I am a woman of “a certain age” meaning that I am neither as attractive nor as strong as I once was. Few would describe me as an “old lady”-no, that’s wrong! My six year old granddaughter was incredulous when she heard her parents were born in the eighties and are remarkably, “still alive!” To her little girl eyes, I am oh, so old-she’s not wrong. So, yes, I am old;let’s just say, that there are far more years behind me than in front of me. I have experienced lots of living, lots of changes, lots of joy and lots of heartache. Dear friends have, and continue to depart this realm. My grandparents and parents are gone. I’ve lost a dear son. I cannot bring them back, but they are “in my heart from this day on and now and forever more.” I miss them all.
I miss other things, too. Now, this I know for sure, despite of what reminiscing seniors might engage in, not all was good in the good or’ days but, oh, how I wish we would bring back some of what was best about them. I grew up in a simpler time. The world was fraught with problems back then; it always has been and will be until the end of time. The world is full of people in pain, of suffering, of greed, of violence...but there are kind, caring and compassionate people, too. As Fred would say, “look for the helpers.” There are people who love and care for one another. Never forget that.
A child born in the mid-fifties, I grew up in an era and a place where children were given the opportunity to be children. I had no idea how very lucky I was. Children need time to play. They need time to be alone, too. They need time to create, to nurture their own imaginations. They need silence, a little boredom. They need to learn about personal responsibility, about working hard and working together, about directing and sometimes harnessing their activity. And, of course, they need love, acceptance, understanding guidance-yes, they need a lot! This, my friends, is not just my opinion based on personal experience. There is ever so much research that backs this opinion.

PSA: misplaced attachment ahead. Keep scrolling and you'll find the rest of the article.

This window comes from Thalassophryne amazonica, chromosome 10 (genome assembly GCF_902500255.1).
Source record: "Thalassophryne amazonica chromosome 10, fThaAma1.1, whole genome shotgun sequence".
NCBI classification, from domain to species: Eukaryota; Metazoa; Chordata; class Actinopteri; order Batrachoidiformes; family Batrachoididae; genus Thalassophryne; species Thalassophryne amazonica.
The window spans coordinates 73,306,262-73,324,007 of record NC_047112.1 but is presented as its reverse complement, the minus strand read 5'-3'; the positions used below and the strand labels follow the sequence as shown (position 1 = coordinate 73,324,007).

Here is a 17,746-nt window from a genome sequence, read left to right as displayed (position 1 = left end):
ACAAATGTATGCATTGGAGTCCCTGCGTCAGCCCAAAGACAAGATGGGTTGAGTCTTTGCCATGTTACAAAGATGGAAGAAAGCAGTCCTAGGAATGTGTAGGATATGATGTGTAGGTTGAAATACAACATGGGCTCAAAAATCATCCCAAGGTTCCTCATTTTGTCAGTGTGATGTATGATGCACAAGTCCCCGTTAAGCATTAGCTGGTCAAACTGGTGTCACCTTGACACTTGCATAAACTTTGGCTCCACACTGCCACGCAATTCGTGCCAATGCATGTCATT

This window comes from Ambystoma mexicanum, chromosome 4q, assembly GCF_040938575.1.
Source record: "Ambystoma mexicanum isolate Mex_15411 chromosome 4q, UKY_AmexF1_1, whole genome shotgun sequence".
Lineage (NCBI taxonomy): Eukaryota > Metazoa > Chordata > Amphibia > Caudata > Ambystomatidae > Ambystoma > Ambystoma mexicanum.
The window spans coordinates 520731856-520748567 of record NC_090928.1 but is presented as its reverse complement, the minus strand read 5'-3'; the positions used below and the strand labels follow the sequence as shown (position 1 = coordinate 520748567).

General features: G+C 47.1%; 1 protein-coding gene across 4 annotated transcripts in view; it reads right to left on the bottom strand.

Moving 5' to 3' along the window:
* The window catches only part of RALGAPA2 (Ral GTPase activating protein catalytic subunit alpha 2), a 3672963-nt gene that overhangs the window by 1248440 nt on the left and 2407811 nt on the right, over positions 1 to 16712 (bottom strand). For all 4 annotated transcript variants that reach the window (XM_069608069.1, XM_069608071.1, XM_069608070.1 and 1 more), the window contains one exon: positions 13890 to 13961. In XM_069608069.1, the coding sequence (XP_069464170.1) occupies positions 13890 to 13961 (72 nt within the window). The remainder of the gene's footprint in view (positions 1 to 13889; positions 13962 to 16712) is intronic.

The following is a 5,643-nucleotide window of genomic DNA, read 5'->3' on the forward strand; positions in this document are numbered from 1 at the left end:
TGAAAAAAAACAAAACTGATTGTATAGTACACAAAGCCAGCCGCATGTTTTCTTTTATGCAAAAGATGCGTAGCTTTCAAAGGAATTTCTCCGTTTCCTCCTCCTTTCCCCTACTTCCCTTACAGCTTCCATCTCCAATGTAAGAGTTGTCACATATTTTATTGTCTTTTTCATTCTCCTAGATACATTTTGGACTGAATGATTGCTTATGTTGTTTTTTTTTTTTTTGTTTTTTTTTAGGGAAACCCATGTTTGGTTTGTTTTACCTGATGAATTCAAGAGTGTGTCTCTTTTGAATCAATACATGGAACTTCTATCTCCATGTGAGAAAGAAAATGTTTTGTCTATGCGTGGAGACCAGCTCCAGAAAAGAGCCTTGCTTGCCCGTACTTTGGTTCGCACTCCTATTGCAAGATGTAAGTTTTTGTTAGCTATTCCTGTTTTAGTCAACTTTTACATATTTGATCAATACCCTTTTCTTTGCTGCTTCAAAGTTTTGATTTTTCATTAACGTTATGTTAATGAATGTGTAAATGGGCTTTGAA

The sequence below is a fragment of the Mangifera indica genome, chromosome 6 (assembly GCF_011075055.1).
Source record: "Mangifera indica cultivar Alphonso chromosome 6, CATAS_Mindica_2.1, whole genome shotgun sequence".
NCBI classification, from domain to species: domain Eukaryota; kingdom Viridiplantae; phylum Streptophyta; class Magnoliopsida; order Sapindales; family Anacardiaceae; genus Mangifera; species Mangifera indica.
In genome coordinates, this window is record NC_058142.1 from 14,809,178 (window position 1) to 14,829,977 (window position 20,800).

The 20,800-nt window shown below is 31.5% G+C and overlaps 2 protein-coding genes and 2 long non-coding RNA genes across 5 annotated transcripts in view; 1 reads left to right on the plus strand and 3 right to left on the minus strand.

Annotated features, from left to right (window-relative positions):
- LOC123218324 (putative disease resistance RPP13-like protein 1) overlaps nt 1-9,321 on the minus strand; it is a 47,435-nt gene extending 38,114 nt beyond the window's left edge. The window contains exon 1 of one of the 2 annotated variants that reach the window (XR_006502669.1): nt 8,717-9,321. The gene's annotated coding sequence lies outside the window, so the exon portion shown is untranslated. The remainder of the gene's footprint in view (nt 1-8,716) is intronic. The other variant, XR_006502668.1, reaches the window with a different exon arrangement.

In my earliest years, I was blessed to live in a neighborhood chock full of children, many my own age. I always had a playmate if I wanted one. We’d make dates as we parted ways in the late afternoons. Friday night overnights were a much anticipated event. We’d giggle and talk before falling asleep-no cell phone to distract from this relationship we were creating. Our schedules were not overburdened with activities-most had just one, maybe two. We played for hours on end often leaving our homes in the morning returning only for a sandwich at noon, and our mothers’ signal to come in. My mother’s whistle pierced the dusk of those late afternoons.
We got a tv when I was about four. It was black and white. There were three channels. Though my parents didn’t have too much to fear about content, our time and program choices were limited-no tv on school nights! Going to the movies was a family event and oh, so special. The drive-in was a real treat! We had a single phone in the kitchen and a party line. As time went on, we had two phones, and no more party line, but one phone was in my parents’ room and that was off limits. We grew into three televisions before I left home at 18, a couple of them had color, but I never had a set in my room nor did I ever have a phone. We ate dinner as a family every night. I got a transistor radio when I was nine. Oh, how proud I was of that radio. I sold greeting cards door to door to earn the money. My dad ordered it from Radio Shack. My brother and I shared a recorded player for years. I got my very own from the Singer store for my birthday when in Jr. High and still remember my first two 45 records. I got my first two wheeler for my 7th birthday. It was second hand, and I was so proud. The bike was destroyed when I accidentally left it at school in the sixth grade simply having forgotten I had ridden it that morning. And though my parents sympathized, they did not run out and replace that bike. I babysat that summer as often as time would allow, and when our town had its’ annual sale days, I purchased my own bike-a Raleigh. I was even more proud.
Going out to dinner was a special occasion and involved proper attire. For those of you too young to understand that term (honestly, I’m guessing if you are taking the time to read this, you DO understand), it means quite simply that we “dressed up.” Back then, both children and adults had one or two outfits for special occasions like church, family events, parties and going out to dinner. Different attire really does affect behavior in both adults and children. We tend to carry ourselves differently, speak a little more respectfully, and use better manners.